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Crius

In Greek mythology, Crius was one of the Titans, children of Uranus and Gaia. As the least individualized among the Titans, he was overthrown in the Titanomachy. M. L. West has suggested how Hesiod filled out the complement of Titans from the core group—adding three figures from the archaic tradition of Delphi and Phoibe, whose name Apollo assumed with the oracle, Themis. Among possible further interpolations among the Titans was Crius, whose interest for Hesiod was as the father of Perses and grandfather of Hecate, for whom Hesiod was, according to West, an "enthusiastic evangelist". Although "krios" was the ancient Greek word for "ram", the Titan's chthonic position in the Underworld means no classical association with Aries, the "Ram" of the zodiac, is ordinarily made. Aries is the first visible constellation in the sky at the spring season, marking the start of the new year in the ancient Greek calendar. According to Hesiod, with Eurybia, daughter of Gaia and Pontus, he fathered Astraios and Perses.

The joining of Astraios with Eos, the Dawn, brought forth the other Stars and the Winds. Joined to fill out lists of Titans to form a total that made a match with the Twelve Olympians, Crius was inexorably involved in the ten-year-long war between the Olympian gods and Titans, the Titanomachy, though without any specific part to play; when the war was lost, Crius was banished along with the others to the lower level of Hades called Tartarus. Greek mythology in popular culture Hesiod, Theogony from The Homeric Hymns and Homerica with an English Translation by Hugh G. Evelyn-White, Cambridge, MA. Harvard University Press. Online version at the Perseus Digital Library. Greek text available from the same website. Hyginus, Fabulae from The Myths of Hyginus edited by Mary Grant. University of Kansas Publications in Humanistic Studies. Online version at the Topos Text Project. Pseudo-Apollodorus, The Library with an English Translation by Sir James George Frazer, F. B. A. F. R. S. in 2 Volumes, Cambridge, MA, Harvard University Press.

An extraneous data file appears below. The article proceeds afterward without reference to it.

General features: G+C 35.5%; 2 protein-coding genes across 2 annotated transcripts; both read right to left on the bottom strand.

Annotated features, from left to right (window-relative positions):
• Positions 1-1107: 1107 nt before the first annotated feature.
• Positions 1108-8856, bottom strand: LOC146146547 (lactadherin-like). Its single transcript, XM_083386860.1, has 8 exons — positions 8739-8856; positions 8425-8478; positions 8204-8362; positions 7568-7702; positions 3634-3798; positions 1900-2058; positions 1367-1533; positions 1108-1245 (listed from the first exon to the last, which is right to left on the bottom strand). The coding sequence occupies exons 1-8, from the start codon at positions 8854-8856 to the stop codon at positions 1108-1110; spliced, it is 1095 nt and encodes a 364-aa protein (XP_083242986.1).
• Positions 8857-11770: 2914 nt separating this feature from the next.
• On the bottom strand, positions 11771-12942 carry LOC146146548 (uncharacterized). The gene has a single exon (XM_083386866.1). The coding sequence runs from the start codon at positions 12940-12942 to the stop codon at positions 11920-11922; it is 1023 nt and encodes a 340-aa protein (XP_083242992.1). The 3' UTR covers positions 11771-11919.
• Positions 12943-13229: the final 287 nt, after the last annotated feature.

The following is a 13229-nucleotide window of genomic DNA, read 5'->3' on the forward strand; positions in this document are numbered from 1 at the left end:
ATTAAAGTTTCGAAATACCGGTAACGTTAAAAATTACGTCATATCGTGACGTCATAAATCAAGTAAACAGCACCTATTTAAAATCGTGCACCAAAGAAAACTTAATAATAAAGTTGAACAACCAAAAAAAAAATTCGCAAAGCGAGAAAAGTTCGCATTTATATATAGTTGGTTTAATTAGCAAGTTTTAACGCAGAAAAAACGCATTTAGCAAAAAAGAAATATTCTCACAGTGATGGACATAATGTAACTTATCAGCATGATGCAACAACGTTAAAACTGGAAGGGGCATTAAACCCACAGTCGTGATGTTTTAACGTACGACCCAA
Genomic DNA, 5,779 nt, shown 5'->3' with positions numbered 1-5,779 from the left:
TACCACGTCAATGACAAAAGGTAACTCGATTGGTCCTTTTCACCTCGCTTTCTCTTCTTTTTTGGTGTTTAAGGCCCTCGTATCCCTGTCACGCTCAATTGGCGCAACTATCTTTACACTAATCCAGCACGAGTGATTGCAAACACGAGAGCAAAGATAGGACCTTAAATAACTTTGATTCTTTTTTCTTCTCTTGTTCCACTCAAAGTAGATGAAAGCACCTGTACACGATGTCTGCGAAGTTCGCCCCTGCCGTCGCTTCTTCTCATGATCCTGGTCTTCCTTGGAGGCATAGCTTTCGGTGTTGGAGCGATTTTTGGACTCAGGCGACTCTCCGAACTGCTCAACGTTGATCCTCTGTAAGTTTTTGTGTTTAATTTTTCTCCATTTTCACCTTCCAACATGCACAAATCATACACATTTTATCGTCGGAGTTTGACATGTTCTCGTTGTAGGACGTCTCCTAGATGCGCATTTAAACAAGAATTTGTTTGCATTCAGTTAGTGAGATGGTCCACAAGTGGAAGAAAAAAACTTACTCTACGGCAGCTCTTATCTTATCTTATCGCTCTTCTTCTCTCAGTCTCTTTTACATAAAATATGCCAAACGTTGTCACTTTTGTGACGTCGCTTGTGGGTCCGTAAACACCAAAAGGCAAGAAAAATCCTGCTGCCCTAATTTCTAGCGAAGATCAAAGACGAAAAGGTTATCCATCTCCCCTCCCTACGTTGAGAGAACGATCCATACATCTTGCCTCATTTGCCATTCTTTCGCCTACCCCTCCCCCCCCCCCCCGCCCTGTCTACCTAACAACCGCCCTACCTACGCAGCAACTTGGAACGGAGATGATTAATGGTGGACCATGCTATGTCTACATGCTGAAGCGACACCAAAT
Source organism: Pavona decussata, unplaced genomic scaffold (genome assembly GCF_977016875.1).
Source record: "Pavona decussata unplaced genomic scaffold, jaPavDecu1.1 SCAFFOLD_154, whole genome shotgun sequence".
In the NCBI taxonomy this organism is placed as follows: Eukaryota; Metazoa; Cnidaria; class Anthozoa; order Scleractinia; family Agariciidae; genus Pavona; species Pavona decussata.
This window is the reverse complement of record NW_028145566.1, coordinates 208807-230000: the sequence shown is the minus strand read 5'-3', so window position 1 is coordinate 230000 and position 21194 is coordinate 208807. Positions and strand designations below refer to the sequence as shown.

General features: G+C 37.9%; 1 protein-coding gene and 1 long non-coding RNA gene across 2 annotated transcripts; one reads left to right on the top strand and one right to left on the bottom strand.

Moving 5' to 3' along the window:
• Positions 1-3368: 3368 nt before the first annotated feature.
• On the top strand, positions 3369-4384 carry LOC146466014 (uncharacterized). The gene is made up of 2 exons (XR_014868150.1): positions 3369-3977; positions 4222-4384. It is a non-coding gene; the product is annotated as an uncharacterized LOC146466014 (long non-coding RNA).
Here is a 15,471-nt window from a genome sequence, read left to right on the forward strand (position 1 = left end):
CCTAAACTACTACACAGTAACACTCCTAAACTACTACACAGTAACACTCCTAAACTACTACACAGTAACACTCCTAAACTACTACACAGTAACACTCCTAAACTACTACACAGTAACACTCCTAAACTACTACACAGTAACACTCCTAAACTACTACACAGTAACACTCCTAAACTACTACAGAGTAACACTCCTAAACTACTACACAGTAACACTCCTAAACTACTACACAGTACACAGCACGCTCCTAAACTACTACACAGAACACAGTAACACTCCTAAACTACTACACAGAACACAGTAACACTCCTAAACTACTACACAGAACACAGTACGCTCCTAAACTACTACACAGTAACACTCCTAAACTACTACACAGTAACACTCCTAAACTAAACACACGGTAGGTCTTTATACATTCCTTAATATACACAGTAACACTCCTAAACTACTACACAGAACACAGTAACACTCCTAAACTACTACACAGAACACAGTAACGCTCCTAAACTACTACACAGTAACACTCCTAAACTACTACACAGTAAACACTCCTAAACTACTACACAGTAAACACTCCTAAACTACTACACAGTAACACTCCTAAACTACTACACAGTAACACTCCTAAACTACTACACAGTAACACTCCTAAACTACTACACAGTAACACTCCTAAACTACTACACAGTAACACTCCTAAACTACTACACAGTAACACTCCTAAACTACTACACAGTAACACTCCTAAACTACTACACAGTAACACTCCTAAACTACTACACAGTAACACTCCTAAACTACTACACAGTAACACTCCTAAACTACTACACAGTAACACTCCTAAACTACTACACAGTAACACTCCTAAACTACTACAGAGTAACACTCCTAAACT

Online version at the Perseus Digital Library. Greek text available from the same website

7/12 extract

The 7/12 extract is an extract from the land register maintained by the revenue department of the governments of Maharashtra and Gujarat, states in India. The extract gives information of the survey number of the land, the name of the owner of the land and its cultivator, the area of the land, the type of cultivation - whether irrigated or rain fed, the crops planted in the last cultivating season, it records loans extended to the land owner given by government agencies, including the purpose - such as loans or subsidies for buying seeds, pesticides or fertilisers, for which the loan was given, the loans could be given to the owner or the cultivator. It is one of the documents. In rural areas the ownership of a particular plot of land can be established on the basis of the 7/12 extract, it is called as "Record of Rights" or "Record of Land Rights" A 2009 news story informs that 2.11 crore extracts in all the 358 talukas of the state of Maharashtra have been digitised. This digitisation has been implemented.